Modelling your application architecture Options

codeling 1264 - 5397
@2019-04-11 13:41:26

In Visual Studio, a component diagram shows the parts of a design for a software system. A component diagram helps you visualize the high-level structure of the system and the service behavior that those pieces provide and consume through interfaces. To create a UML component diagram, on the Architecture menu, click New UML or Layer Diagram.

The following table describes the elements that you can use on a component diagram, together with their main properties.


Shape Element Description and Main Properties
1 Component A reusable piece of system functionality. A component provides and consumes behavior through interfaces, and can use other components.

You can hide or show the internal parts of a component using the expand/collapse control (9).

A component is a kind of class.

- Is Indirectly Instantiated. If true (default), the component exists only as a design artifact. At run time, only its parts exist.
2 Provided Interface Port Represents a group messages or calls that a component implements and that other components or external systems can use. A port is a property of a component that has an interface as its type.
3 Required Interface Port Represents a group of messages or calls that the component sends to other components or external systems. The component is designed to be coupled to components that provide at least these operations. The port has an interface as its type.
4 Dependency Can be used to indicate that a Required Interface on one component can be satisfied by a Provided Interface on another.

Dependencies can also be used more generally between model elements, to show that the design of one depends on the design of the other.
5 Part An attribute of a component, whose type is a usually another component. A part is used in the internal design of its parent component. Parts are shown graphically, nested within the parent component.

To create a Part of an existing component type, drag the component from UML Model Explorer onto the owner component.

To create a Part of a new type, click the Component tool and then click the owner component.

For example, a component Car has parts engine:CarEngine, backLeft:Wheel, frontRight:Wheel, and so on.

More than one part can have the same type, and different components can have parts of the same type.

- Type. The type of the part, which is defined elsewhere in the model. Typically, the type is another component.
- Multiplicity. Defaults to 1. You can set it to 0..1 to indicate that the part can have the value null, \* to indicate that the part is a collection of instances of the given type, or to any expression that can be evaluated to a range of numbers.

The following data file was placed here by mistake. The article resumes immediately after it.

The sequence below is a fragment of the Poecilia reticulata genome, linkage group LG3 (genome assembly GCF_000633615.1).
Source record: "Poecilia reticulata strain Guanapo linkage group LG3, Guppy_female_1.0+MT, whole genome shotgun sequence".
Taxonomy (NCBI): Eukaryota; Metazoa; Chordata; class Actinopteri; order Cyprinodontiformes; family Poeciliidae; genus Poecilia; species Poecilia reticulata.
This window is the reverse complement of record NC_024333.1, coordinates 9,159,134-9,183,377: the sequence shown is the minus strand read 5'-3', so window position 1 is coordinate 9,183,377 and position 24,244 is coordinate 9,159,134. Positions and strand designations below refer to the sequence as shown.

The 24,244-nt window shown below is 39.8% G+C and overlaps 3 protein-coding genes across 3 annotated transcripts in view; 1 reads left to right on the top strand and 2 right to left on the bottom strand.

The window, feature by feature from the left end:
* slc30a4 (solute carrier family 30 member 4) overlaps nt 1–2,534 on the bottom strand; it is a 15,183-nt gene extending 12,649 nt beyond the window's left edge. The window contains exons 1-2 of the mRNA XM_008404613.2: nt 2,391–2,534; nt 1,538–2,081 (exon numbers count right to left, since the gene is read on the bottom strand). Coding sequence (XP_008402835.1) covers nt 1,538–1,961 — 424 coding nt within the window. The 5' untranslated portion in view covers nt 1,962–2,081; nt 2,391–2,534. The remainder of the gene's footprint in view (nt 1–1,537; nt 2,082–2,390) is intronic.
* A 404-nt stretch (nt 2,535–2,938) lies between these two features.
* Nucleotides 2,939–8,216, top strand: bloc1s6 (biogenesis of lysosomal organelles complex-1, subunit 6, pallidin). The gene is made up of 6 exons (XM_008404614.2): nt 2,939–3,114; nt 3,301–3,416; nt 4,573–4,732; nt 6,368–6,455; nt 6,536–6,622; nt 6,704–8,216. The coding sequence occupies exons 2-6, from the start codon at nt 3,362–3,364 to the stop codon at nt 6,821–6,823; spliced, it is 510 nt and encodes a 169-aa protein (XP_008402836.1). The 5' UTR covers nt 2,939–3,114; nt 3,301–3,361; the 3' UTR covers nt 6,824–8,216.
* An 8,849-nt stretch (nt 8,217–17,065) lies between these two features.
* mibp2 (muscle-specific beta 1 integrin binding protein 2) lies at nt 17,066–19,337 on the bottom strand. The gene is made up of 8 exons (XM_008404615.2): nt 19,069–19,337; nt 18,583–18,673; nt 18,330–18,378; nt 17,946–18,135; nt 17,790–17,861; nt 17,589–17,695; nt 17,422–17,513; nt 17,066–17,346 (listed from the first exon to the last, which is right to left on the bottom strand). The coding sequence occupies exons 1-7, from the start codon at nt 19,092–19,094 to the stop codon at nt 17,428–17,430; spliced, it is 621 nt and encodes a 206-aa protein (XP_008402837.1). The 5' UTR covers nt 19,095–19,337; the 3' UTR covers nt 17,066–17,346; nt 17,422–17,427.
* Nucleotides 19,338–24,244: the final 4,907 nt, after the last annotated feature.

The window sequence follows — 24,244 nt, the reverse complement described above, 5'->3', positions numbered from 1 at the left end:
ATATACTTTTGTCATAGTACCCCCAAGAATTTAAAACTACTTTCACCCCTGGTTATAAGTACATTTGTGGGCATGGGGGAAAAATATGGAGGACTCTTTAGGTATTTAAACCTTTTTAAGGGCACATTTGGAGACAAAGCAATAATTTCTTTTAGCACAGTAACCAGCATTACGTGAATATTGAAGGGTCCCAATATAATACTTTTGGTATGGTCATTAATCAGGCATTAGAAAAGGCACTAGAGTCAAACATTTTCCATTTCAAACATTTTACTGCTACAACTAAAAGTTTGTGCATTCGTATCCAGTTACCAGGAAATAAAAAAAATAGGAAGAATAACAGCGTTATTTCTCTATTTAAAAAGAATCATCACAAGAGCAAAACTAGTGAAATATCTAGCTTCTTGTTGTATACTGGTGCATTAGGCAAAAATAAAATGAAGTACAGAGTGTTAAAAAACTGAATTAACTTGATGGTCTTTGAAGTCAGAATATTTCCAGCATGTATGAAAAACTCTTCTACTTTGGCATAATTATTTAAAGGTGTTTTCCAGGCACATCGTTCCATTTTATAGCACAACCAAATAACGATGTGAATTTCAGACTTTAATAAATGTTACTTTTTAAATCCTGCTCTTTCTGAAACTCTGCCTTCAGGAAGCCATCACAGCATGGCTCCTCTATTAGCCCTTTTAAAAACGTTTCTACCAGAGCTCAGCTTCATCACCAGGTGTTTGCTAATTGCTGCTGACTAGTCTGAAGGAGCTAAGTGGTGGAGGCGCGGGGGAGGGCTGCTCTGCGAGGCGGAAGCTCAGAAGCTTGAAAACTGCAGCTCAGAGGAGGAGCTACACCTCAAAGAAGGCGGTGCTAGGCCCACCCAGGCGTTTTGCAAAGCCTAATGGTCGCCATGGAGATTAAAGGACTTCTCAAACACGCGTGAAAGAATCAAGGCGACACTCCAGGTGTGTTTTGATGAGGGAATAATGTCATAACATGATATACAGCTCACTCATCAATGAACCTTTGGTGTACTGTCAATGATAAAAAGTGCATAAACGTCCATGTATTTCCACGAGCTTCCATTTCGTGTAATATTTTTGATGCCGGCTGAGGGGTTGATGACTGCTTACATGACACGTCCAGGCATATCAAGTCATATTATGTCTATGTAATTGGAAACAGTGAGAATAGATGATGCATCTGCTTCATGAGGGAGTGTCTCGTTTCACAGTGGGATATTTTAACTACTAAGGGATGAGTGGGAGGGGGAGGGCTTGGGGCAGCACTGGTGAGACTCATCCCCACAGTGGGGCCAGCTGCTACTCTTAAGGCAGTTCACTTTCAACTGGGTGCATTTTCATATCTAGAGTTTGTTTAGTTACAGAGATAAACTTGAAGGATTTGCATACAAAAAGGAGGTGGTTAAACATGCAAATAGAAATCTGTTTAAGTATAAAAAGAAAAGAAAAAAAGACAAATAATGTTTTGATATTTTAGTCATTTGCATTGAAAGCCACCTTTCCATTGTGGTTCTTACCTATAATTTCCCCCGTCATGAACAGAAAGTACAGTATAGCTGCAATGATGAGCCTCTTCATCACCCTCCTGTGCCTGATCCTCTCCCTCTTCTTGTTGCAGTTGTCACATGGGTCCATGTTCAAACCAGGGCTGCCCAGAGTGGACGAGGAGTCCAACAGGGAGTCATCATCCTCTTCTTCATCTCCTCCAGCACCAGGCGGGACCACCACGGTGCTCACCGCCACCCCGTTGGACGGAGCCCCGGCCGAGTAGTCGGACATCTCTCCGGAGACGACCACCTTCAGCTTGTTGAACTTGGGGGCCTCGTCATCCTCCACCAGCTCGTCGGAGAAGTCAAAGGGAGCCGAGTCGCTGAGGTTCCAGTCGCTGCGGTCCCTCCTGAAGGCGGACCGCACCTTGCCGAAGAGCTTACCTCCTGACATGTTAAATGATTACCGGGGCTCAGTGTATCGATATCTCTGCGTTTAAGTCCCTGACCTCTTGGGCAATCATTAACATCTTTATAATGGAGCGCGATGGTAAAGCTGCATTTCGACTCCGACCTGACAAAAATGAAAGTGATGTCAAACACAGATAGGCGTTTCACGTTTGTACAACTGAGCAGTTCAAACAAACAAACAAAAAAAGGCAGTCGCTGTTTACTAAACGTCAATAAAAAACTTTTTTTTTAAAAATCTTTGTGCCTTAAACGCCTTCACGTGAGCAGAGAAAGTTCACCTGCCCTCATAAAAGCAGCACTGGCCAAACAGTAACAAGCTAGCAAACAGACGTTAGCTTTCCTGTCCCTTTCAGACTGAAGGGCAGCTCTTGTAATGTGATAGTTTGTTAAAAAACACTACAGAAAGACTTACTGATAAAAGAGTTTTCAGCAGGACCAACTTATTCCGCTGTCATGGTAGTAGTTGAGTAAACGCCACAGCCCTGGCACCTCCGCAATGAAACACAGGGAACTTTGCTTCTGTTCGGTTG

6 Part Assembly A connection between the required interface ports of one part and the provided interface ports of another. The implementation of a part assembly can vary from one component to another. The connected parts must have the same parent component.
7 Delegation Links a port to an interface of one of the component's parts. Indicates that messages sent to the component are dealt with by the part, or that messages sent from the part are sent out from the parent component.
(not shown) Generalization Indicates that one component inherits from another component. Parts and interfaces are inherited.
9 Collapse/Expand control Use this to hide or show a component's internal parts.
(not shown) Comment For additional notes. You can link a comment to any number of elements on the diagram by using the Connector tool.

codeling 1264 - 5397
@2019-04-12 11:52:23

In Visual Studio, you can use a layer diagram to visualize the high-level, logical architecture of your system. A layer diagram organizes the physical artifacts in your system into logical, abstract groups called layers. These layers describe major tasks that the artifacts perform or the major components of your system. Each layer can also contain nested layers that describe more detailed tasks.

Unlike a traditional architecture diagram, throught layer diagram in Visual Studio, you can verify that the actual dependencies in the source code conform to the intended dependencies that you have specified. By making validation part of a regular build on Team Foundation Server, you can ensure that the program code continues to adhere to the system's architecture through future changes.

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